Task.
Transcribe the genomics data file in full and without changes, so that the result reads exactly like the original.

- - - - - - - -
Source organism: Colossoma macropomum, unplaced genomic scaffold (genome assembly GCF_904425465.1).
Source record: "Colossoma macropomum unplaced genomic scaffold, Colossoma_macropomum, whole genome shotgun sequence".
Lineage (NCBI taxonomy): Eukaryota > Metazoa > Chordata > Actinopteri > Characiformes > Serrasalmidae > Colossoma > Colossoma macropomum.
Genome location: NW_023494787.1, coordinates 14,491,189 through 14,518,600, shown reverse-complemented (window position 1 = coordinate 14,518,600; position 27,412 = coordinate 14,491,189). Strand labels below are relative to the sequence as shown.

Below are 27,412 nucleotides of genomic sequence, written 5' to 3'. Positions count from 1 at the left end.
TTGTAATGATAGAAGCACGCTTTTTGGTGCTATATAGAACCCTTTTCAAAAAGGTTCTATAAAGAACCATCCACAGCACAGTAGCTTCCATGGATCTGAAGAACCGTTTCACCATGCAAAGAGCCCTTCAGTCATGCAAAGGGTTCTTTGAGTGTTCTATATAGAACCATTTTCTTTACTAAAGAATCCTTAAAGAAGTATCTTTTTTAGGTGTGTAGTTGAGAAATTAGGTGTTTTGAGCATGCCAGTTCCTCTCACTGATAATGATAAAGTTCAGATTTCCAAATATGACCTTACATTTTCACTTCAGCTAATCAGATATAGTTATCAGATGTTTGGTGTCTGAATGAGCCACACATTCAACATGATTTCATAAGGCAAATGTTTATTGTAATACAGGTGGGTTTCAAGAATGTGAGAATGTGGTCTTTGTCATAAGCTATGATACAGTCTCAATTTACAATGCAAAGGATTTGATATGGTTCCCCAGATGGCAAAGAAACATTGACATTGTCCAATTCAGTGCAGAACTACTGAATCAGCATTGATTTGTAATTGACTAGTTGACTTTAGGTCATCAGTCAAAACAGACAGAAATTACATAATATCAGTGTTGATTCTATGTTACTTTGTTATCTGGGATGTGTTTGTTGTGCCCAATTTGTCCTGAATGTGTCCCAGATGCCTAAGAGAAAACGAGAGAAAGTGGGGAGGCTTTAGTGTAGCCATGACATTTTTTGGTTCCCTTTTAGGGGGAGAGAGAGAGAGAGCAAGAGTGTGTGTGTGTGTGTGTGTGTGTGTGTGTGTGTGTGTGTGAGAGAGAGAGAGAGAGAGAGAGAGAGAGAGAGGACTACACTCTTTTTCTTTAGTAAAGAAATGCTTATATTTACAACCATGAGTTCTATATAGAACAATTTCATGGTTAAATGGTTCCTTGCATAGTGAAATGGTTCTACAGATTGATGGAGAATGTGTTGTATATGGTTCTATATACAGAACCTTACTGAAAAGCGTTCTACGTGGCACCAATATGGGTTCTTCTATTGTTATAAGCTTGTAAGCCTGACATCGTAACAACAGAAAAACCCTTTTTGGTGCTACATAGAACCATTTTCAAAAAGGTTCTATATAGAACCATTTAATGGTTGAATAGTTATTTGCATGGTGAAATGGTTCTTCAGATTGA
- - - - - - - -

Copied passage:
Source organism: Colossoma macropomum, unplaced genomic scaffold (genome assembly GCF_904425465.1).
Source record: "Colossoma macropomum unplaced genomic scaffold, Colossoma_macropomum, whole genome shotgun sequence".
Lineage (NCBI taxonomy): Eukaryota > Metazoa > Chordata > Actinopteri > Characiformes > Serrasalmidae > Colossoma > Colossoma macropomum.
Genome location: NW_023494787.1, coordinates 14,491,189 through 14,518,600, shown reverse-complemented (window position 1 = coordinate 14,518,600; position 27,412 = coordinate 14,491,189). Strand labels below are relative to the sequence as shown.

Below are 27,412 nucleotides of genomic sequence, written 5' to 3'. Positions count from 1 at the left end.
TTGTAATGATAGAAGCACGCTTTTTGGTGCTATATAGAACCCTTTTCAAAAAGGTTCTATAAAGAACCATCCACAGCACAGTAGCTTCCATGGATCTGAAGAACCGTTTCACCATGCAAAGAGCCCTTCAGTCATGCAAAGGGTTCTTTGAGTGTTCTATATAGAACCATTTTCTTTACTAAAGAATCCTTAAAGAAGTATCTTTTTTAGGTGTGTAGTTGAGAAATTAGGTGTTTTGAGCATGCCAGTTCCTCTCACTGATAATGATAAAGTTCAGATTTCCAAATATGACCTTACATTTTCACTTCAGCTAATCAGATATAGTTATCAGATGTTTGGTGTCTGAATGAGCCACACATTCAACATGATTTCATAAGGCAAATGTTTATTGTAATACAGGTGGGTTTCAAGAATGTGAGAATGTGGTCTTTGTCATAAGCTATGATACAGTCTCAATTTACAATGCAAAGGATTTGATATGGTTCCCCAGATGGCAAAGAAACATTGACATTGTCCAATTCAGTGCAGAACTACTGAATCAGCATTGATTTGTAATTGACTAGTTGACTTTAGGTCATCAGTCAAAACAGACAGAAATTACATAATATCAGTGTTGATTCTATGTTACTTTGTTATCTGGGATGTGTTTGTTGTGCCCAATTTGTCCTGAATGTGTCCCAGATGCCTAAGAGAAAACGAGAGAAAGTGGGGAGGCTTTAGTGTAGCCATGACATTTTTTGGTTCCCTTTTAGGGGGAGAGAGAGAGAGAGCAAGAGTGTGTGTGTGTGTGTGTGTGTGTGTGTGTGTGTGTGTGTGAGAGAGAGAGAGAGAGAGAGAGAGAGAGAGAGGACTACACTCTTTTTCTTTAGTAAAGAAATGCTTATATTTACAACCATGAGTTCTATATAGAACAATTTCATGGTTAAATGGTTCCTTGCATAGTGAAATGGTTCTACAGATTGATGGAGAATGTGTTGTATATGGTTCTATATACAGAACCTTACTGAAAAGCGTTCTACGTGGCACCAATATGGGTTCTTCTATTGTTATAAGCTTGTAAGCCTGACATCGTAACAACAGAAAAACCCTTTTTGGTGCTACATAGAACCATTTTCAAAAAGGTTCTATATAGAACCATTTAATGGTTGAATAGTTATTTGCATGGTGAAATGGTTCTTCAGATTGA